Thematic threads
The synoptic view of the seminar indicates that there are three axes that determine the thematic threads that will run through the seminar. Since each of these constitutes a major topic across the humanities at present, it is to be expected that they will provide much material for further discussion and will provide further cohesion between the individual seminar sessions. These three axes can perhaps best be described as Technologies—Geographies—Perceptions:

Not least due to the evanescent nature of its object, the study of sound is often inseparable from the study of its media. No date in the history of listening seems more important in this respect than the invention of recording technology, usually pinpointed in Edison’s invention of the phonograph in 1877.A number of influential studies have explored the way in which sound media have molded our perception of the world around us. Recording technology made it possible for the first time to store, repeat, and manipulate sounds (not notes or words). A fleeting noise now became a palpable object that could be replicated and analyzed. From elevator muzak to Bin Laden’s cassette tapes, recording technology has shaped the soundscapes that determine modern life.

The influential histories of aural modernity that were written in recent years (e.g. Sterne’s The Audible Past, Thompson’s The Soundscape of Modernity) have been focused on the hallmarks of modernity in the west. As many sound scholars agree, the next step is to move beyond the boundaries of Europe and the US, where the story of aural modernity is a very different one. The geopolitical North-South divide also reverberates in the aural domain. Social conventions, technological possibilities, as well as different modes of signification add up to a sometimes startlingly different sonic outlook. Questioning the totalizing narrative of the story of aural modernity, often tacitly assumed, will doubtless be a significant part of our conversations.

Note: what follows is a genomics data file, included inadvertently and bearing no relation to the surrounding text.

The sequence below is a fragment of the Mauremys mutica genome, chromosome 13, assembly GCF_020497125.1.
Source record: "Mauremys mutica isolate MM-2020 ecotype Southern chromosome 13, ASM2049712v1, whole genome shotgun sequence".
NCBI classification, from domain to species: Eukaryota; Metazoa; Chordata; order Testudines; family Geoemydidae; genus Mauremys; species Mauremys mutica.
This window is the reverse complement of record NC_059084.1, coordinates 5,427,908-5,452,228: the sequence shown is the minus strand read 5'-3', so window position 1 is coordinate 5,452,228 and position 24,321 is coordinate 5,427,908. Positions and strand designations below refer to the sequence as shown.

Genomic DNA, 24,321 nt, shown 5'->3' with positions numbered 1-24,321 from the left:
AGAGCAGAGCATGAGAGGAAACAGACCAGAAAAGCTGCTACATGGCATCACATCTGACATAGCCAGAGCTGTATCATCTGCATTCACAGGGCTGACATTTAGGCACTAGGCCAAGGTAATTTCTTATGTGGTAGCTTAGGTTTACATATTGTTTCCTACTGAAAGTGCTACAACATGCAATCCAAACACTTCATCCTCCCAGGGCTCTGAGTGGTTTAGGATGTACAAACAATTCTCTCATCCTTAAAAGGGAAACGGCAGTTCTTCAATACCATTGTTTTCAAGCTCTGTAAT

Interest in the question of aisthesis, (= sensation, perception), has recently been rekindled in the humanities (e.g. Friedrich Kittler, Gernot Böhme). This branch of aesthetics takes sensation as its focal point and works outwards from there. Aisthesis no longer evaluates art in the service of the “science of the beautiful,” but rather considers artworks—if it considers them at all—in the way in which they engage and challenge our senses. Unlike most traditional aesthetics, aisthesis considers artworks as loci of sensory knowledge.  Some artists have explored this notion of art as a source of knowledge by creating artworks that deliberately challenge the ability of the senses to process them or interpret them. We will have the opportunity to explore how such sonic artifacts can be employed in the wider context of humanities as sources of perceptual knowledge. A dialogue between hearing and the other senses can be the basis of an investigation that would encourage exploration of a number of related topics that generate much excitement at the moment, such as synesthesia and perceptual questions.

These three axes are of course not the exclusive focal points of our discussions, but it is to be expected that they will form a backbone that will span the discussions across the seminars and will reconfigure themselves in different constellations, depending on the topic under discussion.

We hope that “Hearing Modernity” will be the starting point of an ongoing conversation across the different disciplines. The multiple dimensions of auditory culture that are brought to bear in this Sawyer Seminar will forge new alliances and open up new avenues of further research, even after the formal seminar series concludes in April 2014.